A recent paper analyzing the weight-loss and health benefits of the keto diet concludes that “given often-temporary improvements, unfavorable effects on dietary intake, and inadequate data demonstrating long-term safety, for most individuals, the risks of ketogenic diets may outweigh the benefits.”
The researchers analyze various studies of the keto diet, from weight-loss to treating diseases. The paper breaks down the effects of the diet on specific conditions, such as Alzheimers, kidney health, epilepsy, to name a few.
Keto Diet: FAQ
Missing Vitamins and Nutrients
As a consequences of restricting carbohydrate-intake, people who follow the keto diet end up curtailing “fruits, vegetables, whole grains, and legumes”. As a result, the diet usually lacks fiber, phytochemicals, vitamins (A, E, B6, and K) and other nutrients.
A low-carb and high-fat diet increases the consumption of animal products and foods that are usually high in saturated fat and cholesterol.
Studies show initial weight-loss. However, “low-carbohydrate diets appear no more effective than other diets.”
Although studies show that it can control appetite, “low-fat, plant-based diets may control appetite better than ketogenic diets.”
Currently, studies on the subject have a limited sample size, lack of long-term studies, and lack of “consistent survival benefit”. However, “food components typical of ketogenic diet, such as red and processed meats, are linked to increase cancer risk. Moreover, the diet by its nature restricts whole grains, fruits, and certain vegetables. Studies link these foods to “lower risk of both cancer and all-cause mortality”.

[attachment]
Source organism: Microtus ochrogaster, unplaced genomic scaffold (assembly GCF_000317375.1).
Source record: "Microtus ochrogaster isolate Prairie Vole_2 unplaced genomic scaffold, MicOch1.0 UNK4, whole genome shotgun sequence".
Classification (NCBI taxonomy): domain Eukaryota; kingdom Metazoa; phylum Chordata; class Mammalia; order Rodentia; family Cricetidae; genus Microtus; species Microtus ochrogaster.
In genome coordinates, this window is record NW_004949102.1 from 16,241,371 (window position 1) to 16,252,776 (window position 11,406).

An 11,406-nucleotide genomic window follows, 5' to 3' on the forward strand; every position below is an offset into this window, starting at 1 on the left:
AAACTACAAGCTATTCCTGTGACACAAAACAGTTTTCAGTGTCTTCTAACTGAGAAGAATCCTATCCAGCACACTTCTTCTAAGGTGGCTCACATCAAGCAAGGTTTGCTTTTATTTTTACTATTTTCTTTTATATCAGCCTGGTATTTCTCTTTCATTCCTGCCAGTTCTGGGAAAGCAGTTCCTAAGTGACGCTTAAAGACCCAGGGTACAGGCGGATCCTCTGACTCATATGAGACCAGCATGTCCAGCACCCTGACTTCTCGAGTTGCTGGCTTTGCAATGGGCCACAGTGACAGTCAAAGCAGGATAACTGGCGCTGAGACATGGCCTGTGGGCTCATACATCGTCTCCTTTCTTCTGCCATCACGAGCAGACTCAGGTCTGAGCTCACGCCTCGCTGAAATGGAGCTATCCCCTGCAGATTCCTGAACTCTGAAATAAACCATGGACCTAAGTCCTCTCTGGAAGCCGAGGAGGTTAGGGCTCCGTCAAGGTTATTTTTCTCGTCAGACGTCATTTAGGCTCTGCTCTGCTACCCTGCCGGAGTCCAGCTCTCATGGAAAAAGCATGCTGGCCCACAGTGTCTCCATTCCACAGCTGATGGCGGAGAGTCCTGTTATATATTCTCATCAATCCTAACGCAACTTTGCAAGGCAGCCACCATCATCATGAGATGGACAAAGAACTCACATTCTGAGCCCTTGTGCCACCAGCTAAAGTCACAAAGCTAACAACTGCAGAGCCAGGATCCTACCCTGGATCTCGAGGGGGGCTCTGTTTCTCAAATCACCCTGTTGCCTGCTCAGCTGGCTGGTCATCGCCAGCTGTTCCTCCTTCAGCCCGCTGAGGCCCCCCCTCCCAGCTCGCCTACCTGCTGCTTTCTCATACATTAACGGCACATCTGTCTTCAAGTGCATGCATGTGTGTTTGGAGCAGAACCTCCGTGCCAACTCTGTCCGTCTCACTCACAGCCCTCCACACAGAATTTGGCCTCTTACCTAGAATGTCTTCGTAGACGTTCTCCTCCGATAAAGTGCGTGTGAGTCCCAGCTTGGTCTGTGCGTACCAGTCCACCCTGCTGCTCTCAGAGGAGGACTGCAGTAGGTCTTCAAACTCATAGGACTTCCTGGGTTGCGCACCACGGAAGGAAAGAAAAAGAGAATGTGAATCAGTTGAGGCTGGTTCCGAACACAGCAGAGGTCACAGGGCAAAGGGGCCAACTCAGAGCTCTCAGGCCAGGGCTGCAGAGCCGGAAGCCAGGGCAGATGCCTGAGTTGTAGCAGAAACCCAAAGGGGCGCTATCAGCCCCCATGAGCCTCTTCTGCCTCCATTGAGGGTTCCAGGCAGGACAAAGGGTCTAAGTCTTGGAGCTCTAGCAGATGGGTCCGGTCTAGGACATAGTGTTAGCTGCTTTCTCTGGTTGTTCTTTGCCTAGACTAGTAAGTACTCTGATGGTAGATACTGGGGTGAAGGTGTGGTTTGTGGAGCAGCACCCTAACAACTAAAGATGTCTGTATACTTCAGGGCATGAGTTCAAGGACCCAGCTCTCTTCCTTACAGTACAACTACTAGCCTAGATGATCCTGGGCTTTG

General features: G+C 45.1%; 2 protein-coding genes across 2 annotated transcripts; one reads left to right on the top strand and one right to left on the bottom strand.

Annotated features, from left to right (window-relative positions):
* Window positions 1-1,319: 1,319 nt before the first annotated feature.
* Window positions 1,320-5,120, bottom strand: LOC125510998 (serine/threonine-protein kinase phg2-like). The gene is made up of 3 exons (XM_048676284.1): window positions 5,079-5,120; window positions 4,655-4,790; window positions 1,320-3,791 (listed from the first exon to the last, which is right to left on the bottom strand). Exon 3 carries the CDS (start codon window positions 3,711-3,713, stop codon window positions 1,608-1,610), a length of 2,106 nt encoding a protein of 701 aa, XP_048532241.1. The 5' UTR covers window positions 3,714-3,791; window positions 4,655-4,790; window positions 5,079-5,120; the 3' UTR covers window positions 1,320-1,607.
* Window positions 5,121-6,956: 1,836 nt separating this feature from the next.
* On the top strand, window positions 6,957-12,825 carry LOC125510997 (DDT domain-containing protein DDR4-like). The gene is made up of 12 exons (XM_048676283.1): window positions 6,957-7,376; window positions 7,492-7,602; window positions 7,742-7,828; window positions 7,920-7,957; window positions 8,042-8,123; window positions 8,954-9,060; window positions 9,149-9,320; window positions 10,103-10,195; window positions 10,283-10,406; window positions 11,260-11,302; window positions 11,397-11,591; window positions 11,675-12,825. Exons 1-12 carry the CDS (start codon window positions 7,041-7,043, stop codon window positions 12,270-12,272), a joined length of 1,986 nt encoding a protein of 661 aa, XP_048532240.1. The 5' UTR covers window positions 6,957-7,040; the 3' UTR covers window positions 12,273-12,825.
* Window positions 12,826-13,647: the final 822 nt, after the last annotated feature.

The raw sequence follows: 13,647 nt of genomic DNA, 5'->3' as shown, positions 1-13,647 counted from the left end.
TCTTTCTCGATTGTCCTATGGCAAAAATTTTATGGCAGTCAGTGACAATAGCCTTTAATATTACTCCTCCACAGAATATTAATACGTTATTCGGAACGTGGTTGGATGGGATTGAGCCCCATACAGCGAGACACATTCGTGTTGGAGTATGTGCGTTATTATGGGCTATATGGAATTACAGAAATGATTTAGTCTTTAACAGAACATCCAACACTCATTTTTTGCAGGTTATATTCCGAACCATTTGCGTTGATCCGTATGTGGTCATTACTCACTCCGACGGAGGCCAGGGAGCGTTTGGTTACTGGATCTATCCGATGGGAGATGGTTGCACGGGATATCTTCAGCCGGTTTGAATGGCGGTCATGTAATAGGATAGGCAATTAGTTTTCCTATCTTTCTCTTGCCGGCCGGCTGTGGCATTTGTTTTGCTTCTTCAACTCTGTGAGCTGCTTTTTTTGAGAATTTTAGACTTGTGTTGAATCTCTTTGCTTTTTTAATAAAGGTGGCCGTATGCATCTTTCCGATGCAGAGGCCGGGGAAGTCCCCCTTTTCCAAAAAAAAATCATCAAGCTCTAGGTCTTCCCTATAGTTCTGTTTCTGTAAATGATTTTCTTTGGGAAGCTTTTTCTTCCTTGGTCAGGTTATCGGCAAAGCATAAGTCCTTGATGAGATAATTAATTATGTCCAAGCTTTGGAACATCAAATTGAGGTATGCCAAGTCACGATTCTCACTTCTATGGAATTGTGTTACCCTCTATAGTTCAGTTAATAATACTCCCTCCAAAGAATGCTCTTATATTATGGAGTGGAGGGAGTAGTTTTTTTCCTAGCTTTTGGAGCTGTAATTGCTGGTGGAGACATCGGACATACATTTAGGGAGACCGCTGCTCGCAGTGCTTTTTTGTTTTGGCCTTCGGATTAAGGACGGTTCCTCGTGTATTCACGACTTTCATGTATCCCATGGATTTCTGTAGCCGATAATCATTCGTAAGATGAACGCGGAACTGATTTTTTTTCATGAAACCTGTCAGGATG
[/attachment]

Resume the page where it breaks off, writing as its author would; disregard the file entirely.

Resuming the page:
The authors conclude that “ketogenetic diets have low long-term tolerability, and are not sustainable for many individuals.”
“Current evidence suggests that for most individuals, the risk of such diets outweigh the benefits.”
About Ketogenetic Diet
What Is the Keto Diet?
The term “ketogenic diet” generally refers to a diet low in carbohydrate, modest in protein, and high in fat.
How Does It Work?
The diet aims to “induce ketosis”, a process in which the body doesn’t have enough carbohydrates to burn for energy. As a result, the body instead burns fat. This process produces ketone, which the body uses for energy.
Typically, a keto diet follows the 4:1 or 3:1 weight ratio of dietary fat: protein and carbohydrates. The diet is generally medically supervised and started in the 1920s to treat epilepsy.